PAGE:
Pablo Calvi at The Believer:
There’s a steel vein running through the Andes from east to west, a warm, hollow line that sucks out the guts of the jungle, four hundred thousand oil barrels at a time. It is known as SOTE (Sistema de Oleoductos Transecuatoriano), but for those who live close to it, the roughly three-hundred-mile-long pipeline serves more immediate purposes. María de los Ángeles Criollo uses SOTE, which can reach body-heat temperatures, to keep her chickens warm at night. Lilia Melendres has turned the pipe into a TV stand.
Thick as a young kapok tree, the pipeline slinks along the Papallacta highway, twines around the Great Divide, scales the freezing heights of the páramo, near the Virgin of Our Lady of the Moors, and drains in a delirious gush into coastal Ecuador, a chemical reflux resurrecting the route first opened by conquistador Francisco de Orellana, who starved along with an army of forty-nine men in his attempt to reach the golden city of El Dorado. Although for most of its trajectory the pipeline creeps belowground, now and then its rusted spine surfaces to lurk under the sun, resting on a silent skeleton of H-shaped metallic trestles.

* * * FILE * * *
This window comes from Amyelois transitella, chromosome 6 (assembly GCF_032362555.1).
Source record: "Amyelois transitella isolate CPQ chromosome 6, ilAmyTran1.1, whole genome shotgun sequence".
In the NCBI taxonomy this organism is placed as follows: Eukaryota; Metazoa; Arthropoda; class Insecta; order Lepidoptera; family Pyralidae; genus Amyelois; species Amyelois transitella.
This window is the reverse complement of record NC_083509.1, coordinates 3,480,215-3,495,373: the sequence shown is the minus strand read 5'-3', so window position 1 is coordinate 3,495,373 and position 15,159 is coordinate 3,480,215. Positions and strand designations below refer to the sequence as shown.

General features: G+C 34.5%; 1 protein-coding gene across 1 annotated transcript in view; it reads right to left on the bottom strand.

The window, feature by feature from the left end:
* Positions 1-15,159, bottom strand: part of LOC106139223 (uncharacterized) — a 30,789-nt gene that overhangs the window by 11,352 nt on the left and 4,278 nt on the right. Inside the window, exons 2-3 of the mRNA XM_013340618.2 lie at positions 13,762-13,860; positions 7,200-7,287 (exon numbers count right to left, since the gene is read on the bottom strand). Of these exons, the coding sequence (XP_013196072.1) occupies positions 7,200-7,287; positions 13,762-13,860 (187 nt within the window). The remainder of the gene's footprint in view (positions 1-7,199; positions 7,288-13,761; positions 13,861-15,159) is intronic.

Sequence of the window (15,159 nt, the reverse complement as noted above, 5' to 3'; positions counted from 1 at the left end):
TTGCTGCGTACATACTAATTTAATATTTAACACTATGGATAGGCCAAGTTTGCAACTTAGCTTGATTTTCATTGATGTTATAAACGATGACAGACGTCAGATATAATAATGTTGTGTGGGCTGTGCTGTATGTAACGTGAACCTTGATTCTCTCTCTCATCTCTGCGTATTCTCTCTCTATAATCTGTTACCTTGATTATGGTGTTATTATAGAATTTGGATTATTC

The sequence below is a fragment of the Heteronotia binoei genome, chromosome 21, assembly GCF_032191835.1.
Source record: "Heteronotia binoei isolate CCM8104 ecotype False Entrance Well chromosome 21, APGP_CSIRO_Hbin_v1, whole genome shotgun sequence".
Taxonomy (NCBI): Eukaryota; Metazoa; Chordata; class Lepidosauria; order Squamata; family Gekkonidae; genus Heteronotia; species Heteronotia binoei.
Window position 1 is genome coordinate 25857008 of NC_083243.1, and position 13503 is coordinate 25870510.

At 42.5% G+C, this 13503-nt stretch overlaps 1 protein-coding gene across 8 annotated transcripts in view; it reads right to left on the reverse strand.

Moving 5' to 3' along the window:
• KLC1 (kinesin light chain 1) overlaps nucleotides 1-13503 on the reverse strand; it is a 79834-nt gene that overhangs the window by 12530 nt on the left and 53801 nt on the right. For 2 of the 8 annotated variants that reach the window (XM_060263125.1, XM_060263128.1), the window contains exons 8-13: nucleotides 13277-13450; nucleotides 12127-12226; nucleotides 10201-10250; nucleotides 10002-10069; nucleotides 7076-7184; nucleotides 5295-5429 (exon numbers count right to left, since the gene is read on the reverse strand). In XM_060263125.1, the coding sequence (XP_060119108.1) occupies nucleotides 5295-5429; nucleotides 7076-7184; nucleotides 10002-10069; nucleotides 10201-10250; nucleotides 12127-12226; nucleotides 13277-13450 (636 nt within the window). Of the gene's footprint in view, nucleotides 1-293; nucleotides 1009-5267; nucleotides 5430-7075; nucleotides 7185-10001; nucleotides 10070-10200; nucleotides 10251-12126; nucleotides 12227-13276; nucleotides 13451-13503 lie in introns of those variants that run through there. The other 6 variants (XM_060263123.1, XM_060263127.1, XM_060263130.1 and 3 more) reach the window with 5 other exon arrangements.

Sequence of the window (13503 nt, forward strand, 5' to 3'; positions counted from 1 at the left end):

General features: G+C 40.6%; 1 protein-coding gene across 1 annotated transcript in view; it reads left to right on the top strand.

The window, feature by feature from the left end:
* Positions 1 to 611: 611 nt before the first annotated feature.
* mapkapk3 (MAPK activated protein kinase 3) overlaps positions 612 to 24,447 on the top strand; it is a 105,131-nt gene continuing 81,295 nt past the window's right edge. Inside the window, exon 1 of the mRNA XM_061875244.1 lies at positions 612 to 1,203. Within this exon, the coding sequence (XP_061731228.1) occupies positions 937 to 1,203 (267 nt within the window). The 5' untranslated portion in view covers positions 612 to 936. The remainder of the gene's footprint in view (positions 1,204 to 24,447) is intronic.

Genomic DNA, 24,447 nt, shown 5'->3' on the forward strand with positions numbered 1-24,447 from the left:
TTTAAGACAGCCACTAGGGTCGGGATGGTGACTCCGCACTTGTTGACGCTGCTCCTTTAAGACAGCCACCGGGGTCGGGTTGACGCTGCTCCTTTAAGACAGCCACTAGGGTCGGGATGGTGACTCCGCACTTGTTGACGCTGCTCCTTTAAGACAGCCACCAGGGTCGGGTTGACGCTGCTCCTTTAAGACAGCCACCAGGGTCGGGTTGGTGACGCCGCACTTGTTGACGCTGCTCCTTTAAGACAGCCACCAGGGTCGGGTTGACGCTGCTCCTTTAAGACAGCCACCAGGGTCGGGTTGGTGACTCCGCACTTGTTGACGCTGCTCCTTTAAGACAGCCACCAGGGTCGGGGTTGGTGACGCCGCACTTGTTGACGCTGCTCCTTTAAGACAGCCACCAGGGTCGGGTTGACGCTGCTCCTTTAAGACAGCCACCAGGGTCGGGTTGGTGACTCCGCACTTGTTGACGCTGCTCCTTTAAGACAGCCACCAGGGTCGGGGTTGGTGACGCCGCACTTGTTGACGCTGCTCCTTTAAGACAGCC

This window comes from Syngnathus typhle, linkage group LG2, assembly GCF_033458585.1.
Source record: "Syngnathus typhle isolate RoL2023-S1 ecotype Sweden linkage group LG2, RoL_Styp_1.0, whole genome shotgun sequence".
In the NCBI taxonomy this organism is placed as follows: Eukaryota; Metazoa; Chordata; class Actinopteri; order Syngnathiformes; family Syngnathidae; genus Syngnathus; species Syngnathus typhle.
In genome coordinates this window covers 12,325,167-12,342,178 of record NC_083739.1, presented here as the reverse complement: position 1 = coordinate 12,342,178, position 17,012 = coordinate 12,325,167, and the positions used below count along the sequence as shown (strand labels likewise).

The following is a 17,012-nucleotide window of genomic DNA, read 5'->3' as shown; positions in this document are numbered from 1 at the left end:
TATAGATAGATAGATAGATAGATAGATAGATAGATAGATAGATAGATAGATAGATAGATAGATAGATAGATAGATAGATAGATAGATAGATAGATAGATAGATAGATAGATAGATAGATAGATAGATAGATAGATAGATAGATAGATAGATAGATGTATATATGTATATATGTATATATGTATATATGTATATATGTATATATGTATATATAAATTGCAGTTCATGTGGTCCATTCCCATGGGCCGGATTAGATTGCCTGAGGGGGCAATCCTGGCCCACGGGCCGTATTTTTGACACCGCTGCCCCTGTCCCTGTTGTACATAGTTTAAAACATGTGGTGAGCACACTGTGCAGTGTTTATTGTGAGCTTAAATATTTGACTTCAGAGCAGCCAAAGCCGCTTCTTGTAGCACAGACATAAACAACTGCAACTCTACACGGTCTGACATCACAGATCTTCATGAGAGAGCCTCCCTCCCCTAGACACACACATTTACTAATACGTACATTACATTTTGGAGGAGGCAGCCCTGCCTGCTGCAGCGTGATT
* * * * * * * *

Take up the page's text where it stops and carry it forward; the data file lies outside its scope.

Between 1972 and 1974, SOTE spilled more than one hundred fifty thousand barrels of poisonous crude over untouched territories in the northern Amazonia and the Andes, the Ecuadorian rivers and the coast—and that was just one quarter of what it would eventually hemorrhage over the next four decades.